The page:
Wings of the Atlas moth are snake-like

Atlas moth

Atlas moth displays wing tip that resembles the head of a cobra; photo by Brian Bevan/Ardea/Caters News

One of the world’s largest moths might also be the scariest … at least in appearance.

Brian Bevan recently returned from an expedition to Southeast Asia, where he photographed the rare Atlas moth, a strikingly colorful critter whose masterful disguise includes wing tips that resemble the curved heads of cobras, complete with menacing eyes.

The cobra, of course, is one of the world's deadliest snakes, so the giant moth has evolved quite nicely in a tropical forest habitat in which one is either predator or prey—or both.

Atlas moth

The Atlas moth’s wingspan can measure 12 inches; photo by Brian Bevan/Ardea/Caters News

“The wing tips do really resemble that of a snake’s head," Bevan, 64, a U.K. wildlife photographer, told Caters News. “It was extremely impressive to look at up close, and it looked the size of a bird when it flew.”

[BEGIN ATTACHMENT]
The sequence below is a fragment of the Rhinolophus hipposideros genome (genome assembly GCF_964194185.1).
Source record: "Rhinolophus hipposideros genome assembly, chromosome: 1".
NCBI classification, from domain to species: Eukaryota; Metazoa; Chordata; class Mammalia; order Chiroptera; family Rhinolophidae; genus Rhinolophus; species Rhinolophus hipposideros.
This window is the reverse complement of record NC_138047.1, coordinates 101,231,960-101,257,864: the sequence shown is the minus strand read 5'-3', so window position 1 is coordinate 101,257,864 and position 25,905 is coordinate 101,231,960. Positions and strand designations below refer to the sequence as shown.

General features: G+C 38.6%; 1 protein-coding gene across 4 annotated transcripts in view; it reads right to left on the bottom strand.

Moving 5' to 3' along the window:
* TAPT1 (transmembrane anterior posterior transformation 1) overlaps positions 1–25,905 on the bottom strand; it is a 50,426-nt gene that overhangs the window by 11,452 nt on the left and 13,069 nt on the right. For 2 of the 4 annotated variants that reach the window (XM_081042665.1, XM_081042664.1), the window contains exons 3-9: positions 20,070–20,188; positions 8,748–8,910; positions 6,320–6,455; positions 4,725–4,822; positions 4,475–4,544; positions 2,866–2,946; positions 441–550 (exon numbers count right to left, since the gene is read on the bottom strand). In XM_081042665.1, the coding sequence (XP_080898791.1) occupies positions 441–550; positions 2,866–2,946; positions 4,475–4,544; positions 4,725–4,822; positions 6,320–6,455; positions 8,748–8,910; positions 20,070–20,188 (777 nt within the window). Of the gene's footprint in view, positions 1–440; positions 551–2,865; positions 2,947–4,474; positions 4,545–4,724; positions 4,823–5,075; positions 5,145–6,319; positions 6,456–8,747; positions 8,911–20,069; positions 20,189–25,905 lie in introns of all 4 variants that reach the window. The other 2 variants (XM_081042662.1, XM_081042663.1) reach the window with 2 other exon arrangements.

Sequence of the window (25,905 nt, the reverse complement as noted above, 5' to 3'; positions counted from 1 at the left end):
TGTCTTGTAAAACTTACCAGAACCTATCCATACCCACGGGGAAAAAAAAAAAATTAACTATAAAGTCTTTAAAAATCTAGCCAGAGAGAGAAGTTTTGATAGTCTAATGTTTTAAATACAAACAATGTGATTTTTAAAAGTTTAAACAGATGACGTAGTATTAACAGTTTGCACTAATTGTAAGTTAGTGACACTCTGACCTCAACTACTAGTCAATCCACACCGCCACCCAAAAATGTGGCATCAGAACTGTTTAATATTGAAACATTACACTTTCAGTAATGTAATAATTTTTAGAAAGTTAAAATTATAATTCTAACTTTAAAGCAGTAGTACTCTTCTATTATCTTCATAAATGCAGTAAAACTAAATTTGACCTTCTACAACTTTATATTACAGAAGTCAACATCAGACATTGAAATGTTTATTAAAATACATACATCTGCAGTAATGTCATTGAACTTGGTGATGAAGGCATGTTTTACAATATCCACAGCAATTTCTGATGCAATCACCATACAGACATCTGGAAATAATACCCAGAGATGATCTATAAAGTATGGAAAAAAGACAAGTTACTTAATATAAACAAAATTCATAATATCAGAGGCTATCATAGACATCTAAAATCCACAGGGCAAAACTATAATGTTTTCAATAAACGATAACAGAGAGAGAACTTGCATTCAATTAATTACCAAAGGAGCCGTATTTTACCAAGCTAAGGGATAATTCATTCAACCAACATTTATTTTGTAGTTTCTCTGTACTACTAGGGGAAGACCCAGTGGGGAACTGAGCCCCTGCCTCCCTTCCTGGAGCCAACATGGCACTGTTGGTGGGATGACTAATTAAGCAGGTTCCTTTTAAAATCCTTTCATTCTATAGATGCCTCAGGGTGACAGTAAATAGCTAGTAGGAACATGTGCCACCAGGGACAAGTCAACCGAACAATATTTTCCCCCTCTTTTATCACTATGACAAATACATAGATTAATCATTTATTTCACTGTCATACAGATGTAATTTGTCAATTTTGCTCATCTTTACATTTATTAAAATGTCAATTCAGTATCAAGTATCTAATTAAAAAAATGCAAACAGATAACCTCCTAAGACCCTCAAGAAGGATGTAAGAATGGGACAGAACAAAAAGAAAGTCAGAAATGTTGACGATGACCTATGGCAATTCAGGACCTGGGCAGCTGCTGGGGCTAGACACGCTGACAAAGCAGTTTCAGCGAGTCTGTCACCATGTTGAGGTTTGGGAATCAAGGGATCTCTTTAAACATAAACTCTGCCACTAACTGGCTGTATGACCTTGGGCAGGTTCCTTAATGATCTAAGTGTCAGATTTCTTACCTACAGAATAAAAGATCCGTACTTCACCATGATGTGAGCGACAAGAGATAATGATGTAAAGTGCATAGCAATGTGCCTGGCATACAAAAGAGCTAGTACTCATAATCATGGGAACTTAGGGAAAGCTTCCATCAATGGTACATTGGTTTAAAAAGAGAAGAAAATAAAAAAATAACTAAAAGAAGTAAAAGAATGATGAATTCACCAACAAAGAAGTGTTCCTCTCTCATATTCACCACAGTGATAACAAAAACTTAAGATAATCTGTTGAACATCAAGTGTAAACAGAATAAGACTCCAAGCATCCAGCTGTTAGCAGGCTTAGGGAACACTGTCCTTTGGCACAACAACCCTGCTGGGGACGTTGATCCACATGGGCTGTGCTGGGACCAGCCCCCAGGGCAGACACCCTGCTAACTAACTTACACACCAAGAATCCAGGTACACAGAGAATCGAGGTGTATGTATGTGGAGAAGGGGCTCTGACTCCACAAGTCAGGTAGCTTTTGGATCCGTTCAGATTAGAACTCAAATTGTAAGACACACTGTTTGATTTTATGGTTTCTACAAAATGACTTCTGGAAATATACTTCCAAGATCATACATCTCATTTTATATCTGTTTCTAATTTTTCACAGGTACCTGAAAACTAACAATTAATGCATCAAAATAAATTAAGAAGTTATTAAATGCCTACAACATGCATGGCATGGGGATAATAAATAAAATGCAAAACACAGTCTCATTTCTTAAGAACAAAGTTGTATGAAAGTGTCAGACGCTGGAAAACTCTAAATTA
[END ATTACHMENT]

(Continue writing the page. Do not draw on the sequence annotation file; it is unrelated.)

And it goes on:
The Atlas moth's wingspan can measure 12 inches, and its surface area can measure about 60 square inches. It’s believed to be the world’s largest moth, but its size is rivaled by that of the giant silkworm moth.

Giant Moth Resembles Cobra

Wing tip of an Atlas moth compared to the curved head of a cobra; photo by Caters News

In China, the Cantonese name at the Atlas moth is "snake's-head moth." But the Atlas moth does not stop at mere camouflage as a means of defense: When threatened it will drop to the forest floor and fan its wings to make them resemble cobra's heads, weaving back and forth.

In Taiwan, the silky cocoons of Atlas moths are fashioned into coin purses, used as is, requiring only a zipper.

Also worth noting is that this moth, despite its enormity, could inflict little or no damage to closet linens, were it ever to find its way into a closet.

Adult Atlas moths have no mouths; they subsist on fat storage from their caterpillar stages.

And despite possessing such a clever means of defense, adult Atlas moths live only about two weeks.

States one nature website: "The adults quickly mate, lay eggs, and die shortly thereafter.”

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